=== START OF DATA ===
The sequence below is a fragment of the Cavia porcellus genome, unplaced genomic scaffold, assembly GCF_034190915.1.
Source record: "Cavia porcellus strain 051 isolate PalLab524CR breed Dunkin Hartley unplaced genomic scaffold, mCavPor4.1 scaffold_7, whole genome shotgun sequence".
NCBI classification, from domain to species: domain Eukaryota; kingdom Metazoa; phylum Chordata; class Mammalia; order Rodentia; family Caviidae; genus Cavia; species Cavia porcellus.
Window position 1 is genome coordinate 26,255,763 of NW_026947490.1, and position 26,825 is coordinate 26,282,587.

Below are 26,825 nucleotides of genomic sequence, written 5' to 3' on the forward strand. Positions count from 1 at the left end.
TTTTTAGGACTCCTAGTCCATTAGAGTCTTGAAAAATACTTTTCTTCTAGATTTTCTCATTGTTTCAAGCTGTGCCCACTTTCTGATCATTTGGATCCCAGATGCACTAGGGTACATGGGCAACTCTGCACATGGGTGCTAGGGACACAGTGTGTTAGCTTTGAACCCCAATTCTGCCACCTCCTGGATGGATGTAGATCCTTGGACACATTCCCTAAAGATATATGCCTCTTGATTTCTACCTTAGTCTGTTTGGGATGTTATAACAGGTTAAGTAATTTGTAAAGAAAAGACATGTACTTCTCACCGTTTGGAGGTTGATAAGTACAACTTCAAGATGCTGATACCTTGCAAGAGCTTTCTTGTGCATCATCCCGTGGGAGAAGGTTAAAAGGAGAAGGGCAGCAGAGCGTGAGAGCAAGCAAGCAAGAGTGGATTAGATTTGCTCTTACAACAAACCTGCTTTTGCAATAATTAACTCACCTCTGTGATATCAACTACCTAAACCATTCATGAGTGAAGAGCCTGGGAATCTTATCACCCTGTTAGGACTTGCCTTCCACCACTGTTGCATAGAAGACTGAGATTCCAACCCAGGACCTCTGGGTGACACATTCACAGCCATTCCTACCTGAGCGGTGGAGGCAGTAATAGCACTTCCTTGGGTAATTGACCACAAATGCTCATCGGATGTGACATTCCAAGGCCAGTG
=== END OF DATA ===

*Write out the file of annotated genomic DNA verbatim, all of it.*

The sequence below is a fragment of the Cavia porcellus genome, unplaced genomic scaffold, assembly GCF_034190915.1.
Source record: "Cavia porcellus strain 051 isolate PalLab524CR breed Dunkin Hartley unplaced genomic scaffold, mCavPor4.1 scaffold_7, whole genome shotgun sequence".
NCBI classification, from domain to species: domain Eukaryota; kingdom Metazoa; phylum Chordata; class Mammalia; order Rodentia; family Caviidae; genus Cavia; species Cavia porcellus.
Window position 1 is genome coordinate 26,255,763 of NW_026947490.1, and position 26,825 is coordinate 26,282,587.

Below are 26,825 nucleotides of genomic sequence, written 5' to 3' on the forward strand. Positions count from 1 at the left end.
TTTTTAGGACTCCTAGTCCATTAGAGTCTTGAAAAATACTTTTCTTCTAGATTTTCTCATTGTTTCAAGCTGTGCCCACTTTCTGATCATTTGGATCCCAGATGCACTAGGGTACATGGGCAACTCTGCACATGGGTGCTAGGGACACAGTGTGTTAGCTTTGAACCCCAATTCTGCCACCTCCTGGATGGATGTAGATCCTTGGACACATTCCCTAAAGATATATGCCTCTTGATTTCTACCTTAGTCTGTTTGGGATGTTATAACAGGTTAAGTAATTTGTAAAGAAAAGACATGTACTTCTCACCGTTTGGAGGTTGATAAGTACAACTTCAAGATGCTGATACCTTGCAAGAGCTTTCTTGTGCATCATCCCGTGGGAGAAGGTTAAAAGGAGAAGGGCAGCAGAGCGTGAGAGCAAGCAAGCAAGAGTGGATTAGATTTGCTCTTACAACAAACCTGCTTTTGCAATAATTAACTCACCTCTGTGATATCAACTACCTAAACCATTCATGAGTGAAGAGCCTGGGAATCTTATCACCCTGTTAGGACTTGCCTTCCACCACTGTTGCATAGAAGACTGAGATTCCAACCCAGGACCTCTGGGTGACACATTCACAGCCATTCCTACCTGAGCGGTGGAGGCAGTAATAGCACTTCCTTGGGTAATTGACCACAAATGCTCATCGGATGTGACATTCCAAGGCCAGTG